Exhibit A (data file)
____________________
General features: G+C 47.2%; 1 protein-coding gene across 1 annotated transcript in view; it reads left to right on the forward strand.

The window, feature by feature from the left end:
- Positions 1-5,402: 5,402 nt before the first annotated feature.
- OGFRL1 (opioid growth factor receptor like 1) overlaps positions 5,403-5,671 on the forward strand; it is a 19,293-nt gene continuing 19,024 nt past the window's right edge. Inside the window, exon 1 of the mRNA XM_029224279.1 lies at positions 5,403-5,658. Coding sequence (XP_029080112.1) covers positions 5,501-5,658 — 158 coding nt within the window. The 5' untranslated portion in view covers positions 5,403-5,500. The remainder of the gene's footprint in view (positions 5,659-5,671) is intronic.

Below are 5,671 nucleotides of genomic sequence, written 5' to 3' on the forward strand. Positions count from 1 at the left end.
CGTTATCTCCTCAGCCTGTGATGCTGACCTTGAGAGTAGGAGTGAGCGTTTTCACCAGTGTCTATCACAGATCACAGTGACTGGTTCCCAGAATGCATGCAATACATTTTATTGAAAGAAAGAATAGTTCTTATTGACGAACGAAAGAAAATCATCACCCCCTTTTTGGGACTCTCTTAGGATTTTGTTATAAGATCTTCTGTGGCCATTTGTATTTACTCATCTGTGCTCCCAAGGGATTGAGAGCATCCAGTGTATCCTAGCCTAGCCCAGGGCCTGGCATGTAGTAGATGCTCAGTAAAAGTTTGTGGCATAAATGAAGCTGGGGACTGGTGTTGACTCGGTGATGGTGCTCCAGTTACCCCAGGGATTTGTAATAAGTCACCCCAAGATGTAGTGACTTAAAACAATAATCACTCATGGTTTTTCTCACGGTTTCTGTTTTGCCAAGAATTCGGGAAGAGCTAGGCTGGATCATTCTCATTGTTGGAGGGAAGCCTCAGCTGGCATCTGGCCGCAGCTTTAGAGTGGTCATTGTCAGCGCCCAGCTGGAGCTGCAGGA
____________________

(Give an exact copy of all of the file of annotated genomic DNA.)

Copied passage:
General features: G+C 47.2%; 1 protein-coding gene across 1 annotated transcript in view; it reads left to right on the forward strand.

The window, feature by feature from the left end:
- Positions 1-5,402: 5,402 nt before the first annotated feature.
- OGFRL1 (opioid growth factor receptor like 1) overlaps positions 5,403-5,671 on the forward strand; it is a 19,293-nt gene continuing 19,024 nt past the window's right edge. Inside the window, exon 1 of the mRNA XM_029224279.1 lies at positions 5,403-5,658. Coding sequence (XP_029080112.1) covers positions 5,501-5,658 — 158 coding nt within the window. The 5' untranslated portion in view covers positions 5,403-5,500. The remainder of the gene's footprint in view (positions 5,659-5,671) is intronic.

Below are 5,671 nucleotides of genomic sequence, written 5' to 3' on the forward strand. Positions count from 1 at the left end.
CGTTATCTCCTCAGCCTGTGATGCTGACCTTGAGAGTAGGAGTGAGCGTTTTCACCAGTGTCTATCACAGATCACAGTGACTGGTTCCCAGAATGCATGCAATACATTTTATTGAAAGAAAGAATAGTTCTTATTGACGAACGAAAGAAAATCATCACCCCCTTTTTGGGACTCTCTTAGGATTTTGTTATAAGATCTTCTGTGGCCATTTGTATTTACTCATCTGTGCTCCCAAGGGATTGAGAGCATCCAGTGTATCCTAGCCTAGCCCAGGGCCTGGCATGTAGTAGATGCTCAGTAAAAGTTTGTGGCATAAATGAAGCTGGGGACTGGTGTTGACTCGGTGATGGTGCTCCAGTTACCCCAGGGATTTGTAATAAGTCACCCCAAGATGTAGTGACTTAAAACAATAATCACTCATGGTTTTTCTCACGGTTTCTGTTTTGCCAAGAATTCGGGAAGAGCTAGGCTGGATCATTCTCATTGTTGGAGGGAAGCCTCAGCTGGCATCTGGCCGCAGCTTTAGAGTGGTCATTGTCAGCGCCCAGCTGGAGCTGCAGGA